Bali burden

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SummaryKeeping the WTO process alive is important. But the same can’t be said for the distorting farm subsidies.

Keeping the WTO process alive is important. But the same can’t be said for the distorting farm subsidies

Given that India has stakes in the success of multilateralism, the lack of an agreement at the Bali summit would have been a disaster. It has to be said, then, that India’s hardball tactics worked. Bali did not fail while India largely got what it was fighting for — the right to hike its food subsidies till such time that various distortions in the global subsidy agreement aren’t fixed. For instance, subsidy calculations are based on 1986-88 prices while global wheat prices have more than doubled since. While developed countries were willing to offer a ceasefire for four years, India managed to extend this till the time an agreement is reached. During this period, no country can take India to the WTO’s dispute settlement board (DSB) arguing that its food subsidies are excessive.

But caveats need to be added, and a larger examination must be made to ascertain whether Indian agriculture will benefit from this in the long run. First, the caveat. No country can take India to the DSB as long as its food subsidies, under the Food Security Act, for instance, do not distort global trade. But in a situation where the Food Corporation of India has excessive foodgrain stocks and these are liquidated at prices lower than what it costs the FCI, this can be construed as trade-distorting and can invite action by the WTO.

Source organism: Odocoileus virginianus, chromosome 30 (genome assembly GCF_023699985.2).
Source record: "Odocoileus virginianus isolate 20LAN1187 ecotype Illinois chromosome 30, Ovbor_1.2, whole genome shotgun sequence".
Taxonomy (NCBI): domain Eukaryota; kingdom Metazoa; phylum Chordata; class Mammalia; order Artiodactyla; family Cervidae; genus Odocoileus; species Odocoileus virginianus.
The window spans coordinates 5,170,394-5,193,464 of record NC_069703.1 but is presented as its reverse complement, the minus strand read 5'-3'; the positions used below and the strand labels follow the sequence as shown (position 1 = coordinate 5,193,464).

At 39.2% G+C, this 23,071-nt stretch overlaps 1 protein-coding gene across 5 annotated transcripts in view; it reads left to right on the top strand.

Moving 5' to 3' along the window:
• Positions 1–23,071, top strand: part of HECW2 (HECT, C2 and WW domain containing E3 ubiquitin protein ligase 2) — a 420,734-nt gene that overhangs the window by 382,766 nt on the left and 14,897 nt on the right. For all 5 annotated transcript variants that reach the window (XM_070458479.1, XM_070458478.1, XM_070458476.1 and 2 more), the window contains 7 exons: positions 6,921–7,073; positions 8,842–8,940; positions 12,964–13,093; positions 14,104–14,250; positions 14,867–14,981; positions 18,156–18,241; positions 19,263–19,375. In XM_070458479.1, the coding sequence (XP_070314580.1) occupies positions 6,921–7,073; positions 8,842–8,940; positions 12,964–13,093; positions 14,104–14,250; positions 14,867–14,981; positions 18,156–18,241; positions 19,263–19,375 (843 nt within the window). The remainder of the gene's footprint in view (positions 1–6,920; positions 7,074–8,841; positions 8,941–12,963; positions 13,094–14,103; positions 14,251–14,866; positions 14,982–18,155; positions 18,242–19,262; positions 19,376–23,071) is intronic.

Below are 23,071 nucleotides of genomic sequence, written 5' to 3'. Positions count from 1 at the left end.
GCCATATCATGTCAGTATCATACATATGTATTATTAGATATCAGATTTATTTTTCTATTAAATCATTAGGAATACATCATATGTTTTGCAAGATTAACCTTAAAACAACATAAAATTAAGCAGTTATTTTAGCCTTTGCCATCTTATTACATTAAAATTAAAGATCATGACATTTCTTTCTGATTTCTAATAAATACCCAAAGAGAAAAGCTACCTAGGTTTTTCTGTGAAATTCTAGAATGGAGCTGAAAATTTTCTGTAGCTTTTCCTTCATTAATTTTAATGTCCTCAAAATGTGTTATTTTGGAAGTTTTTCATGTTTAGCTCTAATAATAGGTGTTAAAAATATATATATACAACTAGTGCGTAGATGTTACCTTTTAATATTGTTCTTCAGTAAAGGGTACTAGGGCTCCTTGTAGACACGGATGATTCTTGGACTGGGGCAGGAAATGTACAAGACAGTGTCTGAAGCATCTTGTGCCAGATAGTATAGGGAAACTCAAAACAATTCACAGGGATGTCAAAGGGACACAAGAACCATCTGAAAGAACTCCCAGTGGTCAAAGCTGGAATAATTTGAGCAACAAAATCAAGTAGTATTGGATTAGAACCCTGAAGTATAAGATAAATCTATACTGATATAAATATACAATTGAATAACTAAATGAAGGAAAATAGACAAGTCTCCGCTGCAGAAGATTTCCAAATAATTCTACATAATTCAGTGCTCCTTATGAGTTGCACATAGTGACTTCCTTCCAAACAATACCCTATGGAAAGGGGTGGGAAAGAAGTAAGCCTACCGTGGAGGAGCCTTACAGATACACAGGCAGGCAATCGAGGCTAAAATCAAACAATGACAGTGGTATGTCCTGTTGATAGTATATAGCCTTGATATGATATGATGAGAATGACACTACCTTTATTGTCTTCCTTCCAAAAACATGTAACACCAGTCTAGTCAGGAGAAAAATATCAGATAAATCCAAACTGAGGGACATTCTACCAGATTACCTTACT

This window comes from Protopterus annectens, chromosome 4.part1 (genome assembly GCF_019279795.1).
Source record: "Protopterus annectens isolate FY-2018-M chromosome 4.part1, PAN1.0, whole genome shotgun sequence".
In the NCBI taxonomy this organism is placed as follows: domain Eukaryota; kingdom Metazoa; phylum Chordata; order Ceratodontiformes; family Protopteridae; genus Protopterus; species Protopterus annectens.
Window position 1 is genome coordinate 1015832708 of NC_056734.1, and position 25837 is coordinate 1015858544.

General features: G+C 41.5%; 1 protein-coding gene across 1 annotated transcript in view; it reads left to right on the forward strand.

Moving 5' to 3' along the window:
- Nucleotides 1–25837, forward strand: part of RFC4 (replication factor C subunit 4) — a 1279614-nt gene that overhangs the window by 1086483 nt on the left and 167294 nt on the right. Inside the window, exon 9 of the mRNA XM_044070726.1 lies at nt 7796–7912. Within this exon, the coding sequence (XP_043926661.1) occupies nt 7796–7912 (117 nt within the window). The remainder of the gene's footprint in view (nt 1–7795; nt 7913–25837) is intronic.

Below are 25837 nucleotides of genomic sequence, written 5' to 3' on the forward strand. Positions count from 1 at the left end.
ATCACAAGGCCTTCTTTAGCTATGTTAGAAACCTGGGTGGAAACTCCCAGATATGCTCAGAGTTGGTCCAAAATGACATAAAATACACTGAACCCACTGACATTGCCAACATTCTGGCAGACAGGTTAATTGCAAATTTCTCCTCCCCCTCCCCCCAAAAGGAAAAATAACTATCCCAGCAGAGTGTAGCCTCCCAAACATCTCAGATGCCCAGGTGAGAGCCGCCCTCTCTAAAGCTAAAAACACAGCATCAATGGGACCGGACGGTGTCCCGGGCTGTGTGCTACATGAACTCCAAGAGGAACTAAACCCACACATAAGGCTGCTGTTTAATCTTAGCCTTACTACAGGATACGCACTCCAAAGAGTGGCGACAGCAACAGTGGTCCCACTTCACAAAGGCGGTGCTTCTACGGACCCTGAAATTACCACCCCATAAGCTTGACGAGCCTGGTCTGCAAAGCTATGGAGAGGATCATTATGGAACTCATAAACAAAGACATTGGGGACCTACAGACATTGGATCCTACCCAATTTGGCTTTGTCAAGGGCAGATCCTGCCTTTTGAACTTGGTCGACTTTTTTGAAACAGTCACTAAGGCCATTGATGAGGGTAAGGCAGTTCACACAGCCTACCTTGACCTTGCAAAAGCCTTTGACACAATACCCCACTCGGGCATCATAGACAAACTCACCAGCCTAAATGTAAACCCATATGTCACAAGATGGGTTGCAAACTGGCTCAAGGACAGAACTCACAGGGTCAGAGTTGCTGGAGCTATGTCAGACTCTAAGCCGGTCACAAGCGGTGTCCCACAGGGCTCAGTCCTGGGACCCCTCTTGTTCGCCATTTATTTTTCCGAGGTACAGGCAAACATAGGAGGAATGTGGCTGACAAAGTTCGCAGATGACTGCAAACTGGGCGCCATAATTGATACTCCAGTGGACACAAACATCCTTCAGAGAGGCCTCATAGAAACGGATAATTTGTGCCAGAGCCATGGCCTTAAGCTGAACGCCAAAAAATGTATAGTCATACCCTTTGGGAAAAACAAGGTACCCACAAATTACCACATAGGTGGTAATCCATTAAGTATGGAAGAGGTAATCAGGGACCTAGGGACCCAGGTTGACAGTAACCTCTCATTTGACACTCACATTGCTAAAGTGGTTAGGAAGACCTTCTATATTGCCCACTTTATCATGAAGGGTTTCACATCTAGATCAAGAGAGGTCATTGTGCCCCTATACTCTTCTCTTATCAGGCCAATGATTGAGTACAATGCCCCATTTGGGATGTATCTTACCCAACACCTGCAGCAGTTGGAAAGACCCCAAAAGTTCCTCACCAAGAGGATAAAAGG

The larger issue relates to India’s gains. Right now, India wants to be free to offer farmers whatever minimum support prices (MSPs) it wants to buy their crops. But given that too much of wheat and rice is being grown relative to other crops, and that too in states where it should not be grown — India would save a lot of water if cultivation of these crops shifted to states like Bihar and West Bengal — farmers need to be incentivised differently. The Bali win means MSPs can simply be hiked for other crops, but how do you incentivise farmers in Bihar and West Bengal to move to wheat and rice if the FCI does little procurement there? This is where the UIDAI comes in. India now has a system in place that can deliver income support directly — in keeping with farm acreage, for instance — which will make farming more efficient and, under the

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